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Friday, 16 September 2016

Marrow it's a cucurbit !


A marrow is a cucurbit, which means it’s from the same family as the melon, cucumber, squash and courgette. The marrow is actually a courgette that has been left on the plant to grow a little longer; likewise, if you pick a marrow when small it is classed as a courgette. Marrow has a creamy flesh, edible skin and seeds and a mild flavour. 

Availability
In season in August and September.

Choose the best
Size matters - a huge marrow is best reserved for a horticultural competition. Hunt out the smallest marrow you can find - it should be no bigger than your forearm. Large marrows will taste bitter and have a watery consistency. 

Prepare it
You can steam, bake, boil, fry or roast marrow. The stripy skin is edible, but if you are roasting or frying you might want to remove the seeds and stringy middles so you can just enjoy the flesh. 

Store it
Keep refrigerated in a vegetable bag if you have one and use within three days.

Cook it
Marrow is a blank canvas so works well with strong flavours - pile on citrus, chilli, garlic, bacon, spices and robust herbs like rosemary and thyme. Stuff them and cover with cheese, mash into savoury dishes or grate into cakes. You can also turn marrow into chutney to serve alongside cheeseboards, ham or curry. 

Alternatives
Try courgette or squash.

Above words and picture from here



Looking for a marrow recipe? Why not consider trying this!
Stuffed Marrow Bake
... it makes the most of marrow in a budget friendly family supper ...


Ingredients
Serves up to 6
1 tbsp olive oil
1 onion, chopped
1 garlic clove, crushed
1 tbsp dried mixed herbs
500g turkey mince
2 x 400g cans chopped tomatoes
1 marrow, cut into 4cm thick slices
4 tbsp breadcrumbs
3 tbsp grated Parmesan

Method:
1. Heat oven to 200C/180C fan/gas 6. Heat the oil in a large frying pan and cook the onion, garlic and 2 tsp of the herbs for 3 mins until starting to soften. Add the turkey and brown all over, then tip in the tomatoes and cook for 5 mins more.
2. Scoop out the middle of the marrow and discard (or fry, then freeze for another time – try it mashed with potato). Arrange the slices in a baking dish. Spoon the mince into the middle of each marrow slice, then spoon the rest over the top. Cover with foil and bake for 30 mins.
3. Meanwhile, mix remaining herbs with the breadcrumbs and Parmesan. Remove the marrow from the oven, uncover, and sprinkle over the crumbs. Return to the oven for 10 mins more until crumbs are golden and crisp and marrow is tender.

Original recipe idea from here

We bring a variety of articles and recipe ideas to this blog, and not all may be suitable for you. If you may have any food allergies, or underlying health issues these must always be taken into account. If you are a diabetic and not sure how certain foods may affect your blood sugars, test is best, i.e. use your meter.

All the best Jan

16 comments:

Francisco Manuel Carrajola Oliveira said...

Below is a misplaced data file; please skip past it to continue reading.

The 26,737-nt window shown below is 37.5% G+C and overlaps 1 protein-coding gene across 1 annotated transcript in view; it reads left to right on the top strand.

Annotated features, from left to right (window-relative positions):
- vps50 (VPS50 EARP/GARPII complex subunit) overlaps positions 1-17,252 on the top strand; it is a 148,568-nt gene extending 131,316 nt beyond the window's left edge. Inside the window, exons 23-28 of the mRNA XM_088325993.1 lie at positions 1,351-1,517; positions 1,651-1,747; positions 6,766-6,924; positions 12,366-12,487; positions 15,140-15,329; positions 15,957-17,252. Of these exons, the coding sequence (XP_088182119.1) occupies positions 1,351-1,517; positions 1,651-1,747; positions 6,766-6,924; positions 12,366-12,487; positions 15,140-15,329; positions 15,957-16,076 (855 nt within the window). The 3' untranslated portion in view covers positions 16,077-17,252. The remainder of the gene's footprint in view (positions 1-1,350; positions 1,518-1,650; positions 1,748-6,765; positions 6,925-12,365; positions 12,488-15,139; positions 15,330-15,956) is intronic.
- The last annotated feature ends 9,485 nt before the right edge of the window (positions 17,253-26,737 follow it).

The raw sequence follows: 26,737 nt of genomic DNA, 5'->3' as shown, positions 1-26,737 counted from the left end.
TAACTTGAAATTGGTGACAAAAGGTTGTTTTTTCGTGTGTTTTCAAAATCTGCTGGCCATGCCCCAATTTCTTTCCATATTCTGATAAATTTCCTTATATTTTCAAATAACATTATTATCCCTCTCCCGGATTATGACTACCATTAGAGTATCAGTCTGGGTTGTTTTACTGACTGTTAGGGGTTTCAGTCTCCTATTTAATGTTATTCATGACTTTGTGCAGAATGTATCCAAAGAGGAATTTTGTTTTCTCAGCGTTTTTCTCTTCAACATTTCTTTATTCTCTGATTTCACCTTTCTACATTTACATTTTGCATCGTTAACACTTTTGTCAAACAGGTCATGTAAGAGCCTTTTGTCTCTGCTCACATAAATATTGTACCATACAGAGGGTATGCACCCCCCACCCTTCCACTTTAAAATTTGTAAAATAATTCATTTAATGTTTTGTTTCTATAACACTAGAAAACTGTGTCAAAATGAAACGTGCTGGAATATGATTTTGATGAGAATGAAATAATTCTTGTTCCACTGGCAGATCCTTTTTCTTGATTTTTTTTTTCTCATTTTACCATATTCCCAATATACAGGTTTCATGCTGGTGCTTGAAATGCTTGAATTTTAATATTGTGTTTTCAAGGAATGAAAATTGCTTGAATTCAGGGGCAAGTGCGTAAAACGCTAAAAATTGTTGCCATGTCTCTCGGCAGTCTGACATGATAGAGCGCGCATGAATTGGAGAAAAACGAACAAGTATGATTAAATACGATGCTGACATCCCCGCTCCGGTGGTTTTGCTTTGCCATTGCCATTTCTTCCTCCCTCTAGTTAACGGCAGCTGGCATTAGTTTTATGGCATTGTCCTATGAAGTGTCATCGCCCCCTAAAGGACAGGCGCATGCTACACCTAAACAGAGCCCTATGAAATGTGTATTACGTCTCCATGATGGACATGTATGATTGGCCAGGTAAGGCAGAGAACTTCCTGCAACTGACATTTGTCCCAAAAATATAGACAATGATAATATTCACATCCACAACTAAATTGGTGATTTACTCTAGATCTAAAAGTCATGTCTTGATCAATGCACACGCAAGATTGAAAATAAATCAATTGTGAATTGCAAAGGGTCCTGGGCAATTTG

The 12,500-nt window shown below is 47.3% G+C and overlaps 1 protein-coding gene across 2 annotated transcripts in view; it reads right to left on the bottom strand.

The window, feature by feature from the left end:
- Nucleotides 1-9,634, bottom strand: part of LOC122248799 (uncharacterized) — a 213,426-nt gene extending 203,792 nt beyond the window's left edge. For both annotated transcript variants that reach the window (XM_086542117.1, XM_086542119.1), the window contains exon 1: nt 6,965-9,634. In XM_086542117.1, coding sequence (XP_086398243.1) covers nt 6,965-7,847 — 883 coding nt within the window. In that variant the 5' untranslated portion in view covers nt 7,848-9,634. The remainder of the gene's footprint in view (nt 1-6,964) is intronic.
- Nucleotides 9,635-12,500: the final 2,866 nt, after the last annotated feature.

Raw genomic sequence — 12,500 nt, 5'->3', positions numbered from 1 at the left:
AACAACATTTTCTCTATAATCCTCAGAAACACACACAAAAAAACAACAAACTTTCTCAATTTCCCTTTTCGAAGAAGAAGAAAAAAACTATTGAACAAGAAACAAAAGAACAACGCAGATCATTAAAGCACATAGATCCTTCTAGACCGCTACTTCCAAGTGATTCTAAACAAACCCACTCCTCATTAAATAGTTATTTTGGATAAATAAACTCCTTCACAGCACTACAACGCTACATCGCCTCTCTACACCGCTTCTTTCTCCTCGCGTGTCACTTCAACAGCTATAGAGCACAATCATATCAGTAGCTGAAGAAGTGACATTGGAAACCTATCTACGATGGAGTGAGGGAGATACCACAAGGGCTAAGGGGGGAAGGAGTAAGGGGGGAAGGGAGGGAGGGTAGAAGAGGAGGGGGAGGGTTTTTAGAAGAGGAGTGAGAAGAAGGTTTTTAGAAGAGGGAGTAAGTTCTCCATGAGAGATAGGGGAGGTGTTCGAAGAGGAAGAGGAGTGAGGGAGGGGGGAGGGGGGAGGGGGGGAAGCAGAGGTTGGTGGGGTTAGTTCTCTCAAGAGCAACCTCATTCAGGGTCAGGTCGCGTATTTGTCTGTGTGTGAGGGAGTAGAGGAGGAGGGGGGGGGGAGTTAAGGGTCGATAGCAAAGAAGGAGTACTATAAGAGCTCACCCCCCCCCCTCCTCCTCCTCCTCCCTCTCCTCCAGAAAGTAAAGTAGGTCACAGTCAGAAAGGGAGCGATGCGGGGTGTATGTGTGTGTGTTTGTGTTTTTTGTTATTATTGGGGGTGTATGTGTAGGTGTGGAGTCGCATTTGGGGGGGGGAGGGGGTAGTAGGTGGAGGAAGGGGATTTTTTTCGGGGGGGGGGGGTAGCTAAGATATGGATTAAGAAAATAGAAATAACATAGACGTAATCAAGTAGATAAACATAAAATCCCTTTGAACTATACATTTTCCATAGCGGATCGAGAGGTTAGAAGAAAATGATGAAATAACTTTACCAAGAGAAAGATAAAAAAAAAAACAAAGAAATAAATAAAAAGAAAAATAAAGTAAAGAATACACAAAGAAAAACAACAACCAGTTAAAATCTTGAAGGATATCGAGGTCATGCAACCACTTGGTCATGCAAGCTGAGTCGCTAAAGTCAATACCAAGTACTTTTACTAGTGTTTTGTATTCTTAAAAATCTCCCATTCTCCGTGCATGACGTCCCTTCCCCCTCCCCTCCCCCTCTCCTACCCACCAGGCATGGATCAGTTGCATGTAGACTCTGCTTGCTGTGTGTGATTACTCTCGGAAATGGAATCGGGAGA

Hummm deve ser delicioso.
Um abraço e bom fim-de-semana.
Andarilhar

Lowcarb team member said...

Francisco translation
Hummm should be delicious
A hug and good end - of - week.


Many thanks ... and a good weekend to you
Muito obrigado ... e um bom fim de semana para você

All the best Jan ... Todo o melhor Jan

sage said...

I don't think I've ever seen one of these.

Jo said...

We enjoy stuffed marrow but turkey mince is something I never use, I'll have to substitute the beef mince I usually use and try this recipe instead.

Lowcarb team member said...

Hi Jo ... You could use beef or lamb mince! In fact I should think any type of mince could work well here. I love the grated Parmesan on top!

All the best Jan

Debbie said...

goodness, i had no idea. similar to my stuffed peppers!!!

PerthDailyPhoto said...

I have to admit I haven't cooked with marrow before Jan. When I lived in Africa my mum used to use gem squash, I think it may be similar! My new favourite vegetable is fennel, love it 😊 Have a fab weekend.

Bob Bushell said...

A fetching idea, but soya vegetarian and the other one.

Happyone said...

I've never cooked with marrow nor have I eaten it. Looks good though.

Jan said...

Great info and a delicious looking recipe!!!
I showed the photo to my hubby and I swear that he started to salivate!
This is a wonderful post and a very informative blog...great job to all~


All the Best
Jan

Mildred said...

Very interesting and new to me. Enjoy your weekend.

Linda said...

This does look quite good!

Conniecrafter said...

Once again sharing something I hadn't heard of before, I don't think I have ever seen it around here.
Jan, I tried to find a way to privately email you but couldn't find one anywhere, I wanted to ask you if you would like to receive a card from me... if you are interested could you email me your mailing address :)

Denise inVA said...

I guess marrow and zucchini are the same thing just bigger? I remember eating marrow back in England. I don't eat zucchini/courgettes very often. I would love to try this recipe with zucchini as we can't get the larger marrow.

Sara - My Woodland Garden said...

I have to admit I'm still, after some research on the Internet and books, rather confused about what 'marrow' would be in Finnish. :) Doesn't matter, it looks delicious. The Stuffed Marrow Bake reminds me of the delicious stuffed zucchine I ate in Italy. Mothers make divine ones and also in restaurants they serve tasty ones, often as an antipasto. :)

Lisa said...

Just the name marrow is enough to put me off this vegetable!
Lisa x